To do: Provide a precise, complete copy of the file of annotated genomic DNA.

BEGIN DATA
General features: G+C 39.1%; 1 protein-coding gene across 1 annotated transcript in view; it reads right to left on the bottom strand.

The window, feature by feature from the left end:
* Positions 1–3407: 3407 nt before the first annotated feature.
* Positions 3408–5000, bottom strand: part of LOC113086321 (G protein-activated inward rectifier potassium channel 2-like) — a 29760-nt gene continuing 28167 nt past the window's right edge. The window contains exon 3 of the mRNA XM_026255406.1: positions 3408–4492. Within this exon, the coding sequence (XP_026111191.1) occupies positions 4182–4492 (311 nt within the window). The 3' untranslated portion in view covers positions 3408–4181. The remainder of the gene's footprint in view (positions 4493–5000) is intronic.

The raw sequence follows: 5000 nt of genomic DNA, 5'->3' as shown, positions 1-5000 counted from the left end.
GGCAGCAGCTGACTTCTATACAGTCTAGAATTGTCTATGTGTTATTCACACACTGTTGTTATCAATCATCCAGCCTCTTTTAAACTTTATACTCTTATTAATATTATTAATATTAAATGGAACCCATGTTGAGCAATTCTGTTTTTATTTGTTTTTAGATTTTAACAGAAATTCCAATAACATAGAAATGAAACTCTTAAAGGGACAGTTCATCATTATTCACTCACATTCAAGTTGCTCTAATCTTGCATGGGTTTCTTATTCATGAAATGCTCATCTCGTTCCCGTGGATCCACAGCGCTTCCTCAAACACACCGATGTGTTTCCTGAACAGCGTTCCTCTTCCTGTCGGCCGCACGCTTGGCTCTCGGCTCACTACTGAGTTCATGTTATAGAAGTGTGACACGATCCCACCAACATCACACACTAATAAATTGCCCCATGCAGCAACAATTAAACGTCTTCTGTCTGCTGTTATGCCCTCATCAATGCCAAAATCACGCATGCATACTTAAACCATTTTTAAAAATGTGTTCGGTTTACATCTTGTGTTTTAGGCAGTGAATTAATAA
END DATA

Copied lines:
General features: G+C 39.1%; 1 protein-coding gene across 1 annotated transcript in view; it reads right to left on the bottom strand.

The window, feature by feature from the left end:
* Positions 1–3407: 3407 nt before the first annotated feature.
* Positions 3408–5000, bottom strand: part of LOC113086321 (G protein-activated inward rectifier potassium channel 2-like) — a 29760-nt gene continuing 28167 nt past the window's right edge. The window contains exon 3 of the mRNA XM_026255406.1: positions 3408–4492. Within this exon, the coding sequence (XP_026111191.1) occupies positions 4182–4492 (311 nt within the window). The 3' untranslated portion in view covers positions 3408–4181. The remainder of the gene's footprint in view (positions 4493–5000) is intronic.

The raw sequence follows: 5000 nt of genomic DNA, 5'->3' as shown, positions 1-5000 counted from the left end.
GGCAGCAGCTGACTTCTATACAGTCTAGAATTGTCTATGTGTTATTCACACACTGTTGTTATCAATCATCCAGCCTCTTTTAAACTTTATACTCTTATTAATATTATTAATATTAAATGGAACCCATGTTGAGCAATTCTGTTTTTATTTGTTTTTAGATTTTAACAGAAATTCCAATAACATAGAAATGAAACTCTTAAAGGGACAGTTCATCATTATTCACTCACATTCAAGTTGCTCTAATCTTGCATGGGTTTCTTATTCATGAAATGCTCATCTCGTTCCCGTGGATCCACAGCGCTTCCTCAAACACACCGATGTGTTTCCTGAACAGCGTTCCTCTTCCTGTCGGCCGCACGCTTGGCTCTCGGCTCACTACTGAGTTCATGTTATAGAAGTGTGACACGATCCCACCAACATCACACACTAATAAATTGCCCCATGCAGCAACAATTAAACGTCTTCTGTCTGCTGTTATGCCCTCATCAATGCCAAAATCACGCATGCATACTTAAACCATTTTTAAAAATGTGTTCGGTTTACATCTTGTGTTTTAGGCAGTGAATTAATAA